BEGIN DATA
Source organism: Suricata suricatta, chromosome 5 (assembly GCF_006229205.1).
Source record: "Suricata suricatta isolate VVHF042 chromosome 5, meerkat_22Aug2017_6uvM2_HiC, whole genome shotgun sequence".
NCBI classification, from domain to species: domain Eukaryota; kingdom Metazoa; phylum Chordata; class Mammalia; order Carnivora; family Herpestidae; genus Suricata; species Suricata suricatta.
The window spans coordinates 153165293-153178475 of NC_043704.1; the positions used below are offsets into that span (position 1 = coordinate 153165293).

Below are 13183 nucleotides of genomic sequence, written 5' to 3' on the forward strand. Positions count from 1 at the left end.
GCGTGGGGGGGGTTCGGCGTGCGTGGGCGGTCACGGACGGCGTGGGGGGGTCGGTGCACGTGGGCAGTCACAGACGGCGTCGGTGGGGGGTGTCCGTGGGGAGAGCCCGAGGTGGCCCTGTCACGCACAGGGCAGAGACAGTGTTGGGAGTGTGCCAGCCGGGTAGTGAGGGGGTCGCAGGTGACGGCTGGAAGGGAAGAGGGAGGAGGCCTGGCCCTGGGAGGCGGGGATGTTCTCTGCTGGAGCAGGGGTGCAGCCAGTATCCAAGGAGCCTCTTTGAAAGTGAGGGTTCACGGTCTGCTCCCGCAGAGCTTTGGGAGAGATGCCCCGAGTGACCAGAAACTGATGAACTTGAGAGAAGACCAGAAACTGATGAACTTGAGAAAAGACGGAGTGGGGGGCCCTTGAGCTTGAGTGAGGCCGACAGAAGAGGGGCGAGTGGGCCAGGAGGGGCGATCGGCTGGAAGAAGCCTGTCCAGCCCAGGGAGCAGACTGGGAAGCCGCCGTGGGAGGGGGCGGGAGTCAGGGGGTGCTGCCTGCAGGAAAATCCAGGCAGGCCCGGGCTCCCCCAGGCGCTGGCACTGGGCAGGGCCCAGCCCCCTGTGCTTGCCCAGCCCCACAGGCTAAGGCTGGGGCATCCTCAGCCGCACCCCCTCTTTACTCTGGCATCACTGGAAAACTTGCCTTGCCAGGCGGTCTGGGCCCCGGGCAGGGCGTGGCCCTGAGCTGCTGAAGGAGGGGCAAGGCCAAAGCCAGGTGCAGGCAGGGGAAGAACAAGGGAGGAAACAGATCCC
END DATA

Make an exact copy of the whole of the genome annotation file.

Source organism: Suricata suricatta, chromosome 5 (assembly GCF_006229205.1).
Source record: "Suricata suricatta isolate VVHF042 chromosome 5, meerkat_22Aug2017_6uvM2_HiC, whole genome shotgun sequence".
NCBI classification, from domain to species: domain Eukaryota; kingdom Metazoa; phylum Chordata; class Mammalia; order Carnivora; family Herpestidae; genus Suricata; species Suricata suricatta.
The window spans coordinates 153165293-153178475 of NC_043704.1; the positions used below are offsets into that span (position 1 = coordinate 153165293).

Below are 13183 nucleotides of genomic sequence, written 5' to 3' on the forward strand. Positions count from 1 at the left end.
GCGTGGGGGGGGTTCGGCGTGCGTGGGCGGTCACGGACGGCGTGGGGGGGTCGGTGCACGTGGGCAGTCACAGACGGCGTCGGTGGGGGGTGTCCGTGGGGAGAGCCCGAGGTGGCCCTGTCACGCACAGGGCAGAGACAGTGTTGGGAGTGTGCCAGCCGGGTAGTGAGGGGGTCGCAGGTGACGGCTGGAAGGGAAGAGGGAGGAGGCCTGGCCCTGGGAGGCGGGGATGTTCTCTGCTGGAGCAGGGGTGCAGCCAGTATCCAAGGAGCCTCTTTGAAAGTGAGGGTTCACGGTCTGCTCCCGCAGAGCTTTGGGAGAGATGCCCCGAGTGACCAGAAACTGATGAACTTGAGAGAAGACCAGAAACTGATGAACTTGAGAAAAGACGGAGTGGGGGGCCCTTGAGCTTGAGTGAGGCCGACAGAAGAGGGGCGAGTGGGCCAGGAGGGGCGATCGGCTGGAAGAAGCCTGTCCAGCCCAGGGAGCAGACTGGGAAGCCGCCGTGGGAGGGGGCGGGAGTCAGGGGGTGCTGCCTGCAGGAAAATCCAGGCAGGCCCGGGCTCCCCCAGGCGCTGGCACTGGGCAGGGCCCAGCCCCCTGTGCTTGCCCAGCCCCACAGGCTAAGGCTGGGGCATCCTCAGCCGCACCCCCTCTTTACTCTGGCATCACTGGAAAACTTGCCTTGCCAGGCGGTCTGGGCCCCGGGCAGGGCGTGGCCCTGAGCTGCTGAAGGAGGGGCAAGGCCAAAGCCAGGTGCAGGCAGGGGAAGAACAAGGGAGGAAACAGATCCC